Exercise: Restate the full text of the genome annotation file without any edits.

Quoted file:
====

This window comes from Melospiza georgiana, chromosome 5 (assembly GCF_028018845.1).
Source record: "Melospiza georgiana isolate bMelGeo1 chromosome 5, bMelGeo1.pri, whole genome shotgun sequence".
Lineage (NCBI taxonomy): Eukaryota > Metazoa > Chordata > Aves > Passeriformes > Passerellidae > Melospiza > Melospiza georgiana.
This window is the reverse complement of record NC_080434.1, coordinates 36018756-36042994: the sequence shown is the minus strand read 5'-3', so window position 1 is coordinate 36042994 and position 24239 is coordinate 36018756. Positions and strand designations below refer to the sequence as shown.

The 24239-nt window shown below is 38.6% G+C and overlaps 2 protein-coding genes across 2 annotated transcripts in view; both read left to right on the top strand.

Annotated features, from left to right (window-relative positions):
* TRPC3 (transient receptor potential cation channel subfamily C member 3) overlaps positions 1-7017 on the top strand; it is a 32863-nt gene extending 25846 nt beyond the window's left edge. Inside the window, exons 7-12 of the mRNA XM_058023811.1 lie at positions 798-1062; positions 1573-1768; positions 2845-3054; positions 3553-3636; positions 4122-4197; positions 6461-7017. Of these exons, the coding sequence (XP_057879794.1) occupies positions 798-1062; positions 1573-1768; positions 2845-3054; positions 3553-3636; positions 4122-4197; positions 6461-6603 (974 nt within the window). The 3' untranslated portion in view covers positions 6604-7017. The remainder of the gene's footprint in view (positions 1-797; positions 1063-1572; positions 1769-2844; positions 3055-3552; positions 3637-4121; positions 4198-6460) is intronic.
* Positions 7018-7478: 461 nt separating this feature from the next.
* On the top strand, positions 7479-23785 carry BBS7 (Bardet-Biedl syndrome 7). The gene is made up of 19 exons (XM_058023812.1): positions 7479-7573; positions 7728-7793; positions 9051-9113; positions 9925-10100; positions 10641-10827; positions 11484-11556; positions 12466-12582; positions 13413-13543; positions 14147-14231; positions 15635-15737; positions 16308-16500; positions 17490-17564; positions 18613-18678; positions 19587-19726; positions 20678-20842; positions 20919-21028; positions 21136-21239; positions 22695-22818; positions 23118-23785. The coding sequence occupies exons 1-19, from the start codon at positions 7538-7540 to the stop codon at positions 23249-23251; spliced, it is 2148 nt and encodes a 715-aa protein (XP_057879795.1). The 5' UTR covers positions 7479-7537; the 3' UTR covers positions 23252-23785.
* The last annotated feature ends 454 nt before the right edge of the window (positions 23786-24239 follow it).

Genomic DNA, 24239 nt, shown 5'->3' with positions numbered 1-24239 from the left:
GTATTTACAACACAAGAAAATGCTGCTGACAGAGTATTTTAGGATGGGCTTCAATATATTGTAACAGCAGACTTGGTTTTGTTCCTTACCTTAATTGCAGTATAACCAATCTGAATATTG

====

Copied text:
This window comes from Melospiza georgiana, chromosome 5 (assembly GCF_028018845.1).
Source record: "Melospiza georgiana isolate bMelGeo1 chromosome 5, bMelGeo1.pri, whole genome shotgun sequence".
Lineage (NCBI taxonomy): Eukaryota > Metazoa > Chordata > Aves > Passeriformes > Passerellidae > Melospiza > Melospiza georgiana.
This window is the reverse complement of record NC_080434.1, coordinates 36018756-36042994: the sequence shown is the minus strand read 5'-3', so window position 1 is coordinate 36042994 and position 24239 is coordinate 36018756. Positions and strand designations below refer to the sequence as shown.

The 24239-nt window shown below is 38.6% G+C and overlaps 2 protein-coding genes across 2 annotated transcripts in view; both read left to right on the top strand.

Annotated features, from left to right (window-relative positions):
* TRPC3 (transient receptor potential cation channel subfamily C member 3) overlaps positions 1-7017 on the top strand; it is a 32863-nt gene extending 25846 nt beyond the window's left edge. Inside the window, exons 7-12 of the mRNA XM_058023811.1 lie at positions 798-1062; positions 1573-1768; positions 2845-3054; positions 3553-3636; positions 4122-4197; positions 6461-7017. Of these exons, the coding sequence (XP_057879794.1) occupies positions 798-1062; positions 1573-1768; positions 2845-3054; positions 3553-3636; positions 4122-4197; positions 6461-6603 (974 nt within the window). The 3' untranslated portion in view covers positions 6604-7017. The remainder of the gene's footprint in view (positions 1-797; positions 1063-1572; positions 1769-2844; positions 3055-3552; positions 3637-4121; positions 4198-6460) is intronic.
* Positions 7018-7478: 461 nt separating this feature from the next.
* On the top strand, positions 7479-23785 carry BBS7 (Bardet-Biedl syndrome 7). The gene is made up of 19 exons (XM_058023812.1): positions 7479-7573; positions 7728-7793; positions 9051-9113; positions 9925-10100; positions 10641-10827; positions 11484-11556; positions 12466-12582; positions 13413-13543; positions 14147-14231; positions 15635-15737; positions 16308-16500; positions 17490-17564; positions 18613-18678; positions 19587-19726; positions 20678-20842; positions 20919-21028; positions 21136-21239; positions 22695-22818; positions 23118-23785. The coding sequence occupies exons 1-19, from the start codon at positions 7538-7540 to the stop codon at positions 23249-23251; spliced, it is 2148 nt and encodes a 715-aa protein (XP_057879795.1). The 5' UTR covers positions 7479-7537; the 3' UTR covers positions 23252-23785.
* The last annotated feature ends 454 nt before the right edge of the window (positions 23786-24239 follow it).

Genomic DNA, 24239 nt, shown 5'->3' with positions numbered 1-24239 from the left:
GTATTTACAACACAAGAAAATGCTGCTGACAGAGTATTTTAGGATGGGCTTCAATATATTGTAACAGCAGACTTGGTTTTGTTCCTTACCTTAATTGCAGTATAACCAATCTGAATATTG